Procedure : 2019/0807(CNS)
Document stages in plenary
Document selected : A9-0009/2019

Texts tabled :


Debates :

Votes :

PV 10/10/2019 - 8.2

Texts adopted :


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<TitreType>REPORT</TitreType>     <RefProcLect>*</RefProcLect>

<Titre>on the draft Council implementing decision approving the conclusion by Eurojust of the Agreement on Cooperation between Eurojust and Serbia</Titre> 

<DocRef>(10334/2019 – C9‑0041/2019 – 2019/0807(CNS))</DocRef>

<Commission>{LIBE}Committee on Civil Liberties, Justice and Home Affairs</Commission>

Rapporteur: <Depute>Juan Fernando López Aguilar

(Simplified procedure – Rule 52(1) of the Rules of Procedure)</Depute>



on the draft Council implementing decision approving the conclusion by Eurojust of the Agreement on Cooperation between Eurojust and Serbia 

(10334/2019 – C9‑0041/2019 – 2019/0807(CNS))


The European Parliament,

 having regard to the Council draft (10334/2019),

 having regard to Article 39(1) of the Treaty on European Union, as amended by the Treaty of Amsterdam, and Article 9 of Protocol No 36 on transitional provisions, pursuant to which the Council consulted Parliament (C9-0041/2019),

 having regard to Council Decision 2002/187/JHA of 28 February 2002 setting up Eurojust with a view to reinforcing the fight against serious crime[1], and in particular Article 26a(2) thereof,

 having regard to Rule 82 of its Rules of Procedure,

 having regard to the report of the Committee on Civil Liberties, Justice and Home Affairs (A9-0009/2019),

1. Approves the Council draft;

2. Calls on the Council to notify Parliament if it intends to depart from the text approved by Parliament;

3. Asks the Council to consult Parliament again if it intends to substantially amend the text approved by Parliament;

4. Instructs its President to forward its position to the Council and the Commission.




The Eurojust-Serbia Cooperation agreement follows the model of similar agreements concluded by Eurojust in the past (for example, Eurojust-FYROM, Eurojust-US, Eurojust-Norway, Eurojust-Switzerland, Eurojust-Albania, and most recently Eurojust-Georgia). The purpose of such agreements is to foster cooperation as regards combating serious crime, especially organised crime and terrorism. They provide, inter alia, for liaison officers, contact points and exchange of information. Such cooperation agreements are based on Article 26a(2) of the Council Decision 2002/187/JHA of 28 February 2002 setting up Eurojust with a view to reinforcing the fight against serious crime.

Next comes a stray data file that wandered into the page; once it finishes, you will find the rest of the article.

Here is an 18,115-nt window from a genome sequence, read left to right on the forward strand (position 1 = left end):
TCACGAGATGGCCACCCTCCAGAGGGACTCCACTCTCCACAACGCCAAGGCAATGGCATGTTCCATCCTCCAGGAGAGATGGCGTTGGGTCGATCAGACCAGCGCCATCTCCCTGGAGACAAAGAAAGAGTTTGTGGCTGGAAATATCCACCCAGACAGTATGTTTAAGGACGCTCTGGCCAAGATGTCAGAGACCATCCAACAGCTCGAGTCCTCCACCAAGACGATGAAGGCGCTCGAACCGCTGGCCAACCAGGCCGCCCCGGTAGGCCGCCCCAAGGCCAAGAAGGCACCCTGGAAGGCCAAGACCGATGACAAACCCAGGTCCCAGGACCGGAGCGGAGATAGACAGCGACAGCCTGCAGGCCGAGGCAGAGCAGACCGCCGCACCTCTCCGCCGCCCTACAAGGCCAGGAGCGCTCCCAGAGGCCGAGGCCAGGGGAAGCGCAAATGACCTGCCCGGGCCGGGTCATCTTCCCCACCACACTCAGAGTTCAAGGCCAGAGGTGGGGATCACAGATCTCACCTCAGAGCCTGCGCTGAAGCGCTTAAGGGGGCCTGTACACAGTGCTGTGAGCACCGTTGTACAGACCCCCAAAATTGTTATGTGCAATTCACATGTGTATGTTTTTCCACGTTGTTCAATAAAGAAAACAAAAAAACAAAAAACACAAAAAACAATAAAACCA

The mentioned agreement is in line with the 2018 European Commission’s Western Balkans Strategy.[2] In that regard the Commission pointed out the fight against serious crime and terrorism by stating that “organised crime remains a very serious issue in the Western Balkans and Turkey. Important smuggling routes run through Turkey as well as the Western Balkans. Powerful criminal networks with an international reach continue to operate from and via these countries... The Western Balkans have taken important steps in recent years to modernise the legal and institutional framework regarding the fight against terrorism. Operational cooperation with EU Member States and EU agencies has continued to improve and intensify. All Western Balkans countries actively participate in the Western Balkans Counter Terrorism Initiative (WBCTi). Nevertheless, most countries still need to step up efforts to address the issue of returning foreign fighters and to prevent extremism and radicalisation, including in prisons.” In that regard other candidate countries in the region (Montenegro, North Macedonia and Albania) have already concluded similar agreements. The Commission also mentioned in its 2019 Report that “Serbia should increase its efforts in addressing the shortcomings, and in particular establish a convincing track record of investigation, prosecution, and convictions in organised crime cases”. In addition, Serbia is “the most requested country in the region, and overall, the second most requested third country in Eurojust’s casework. Serbia was involved in 34 cases in 2018”.[3]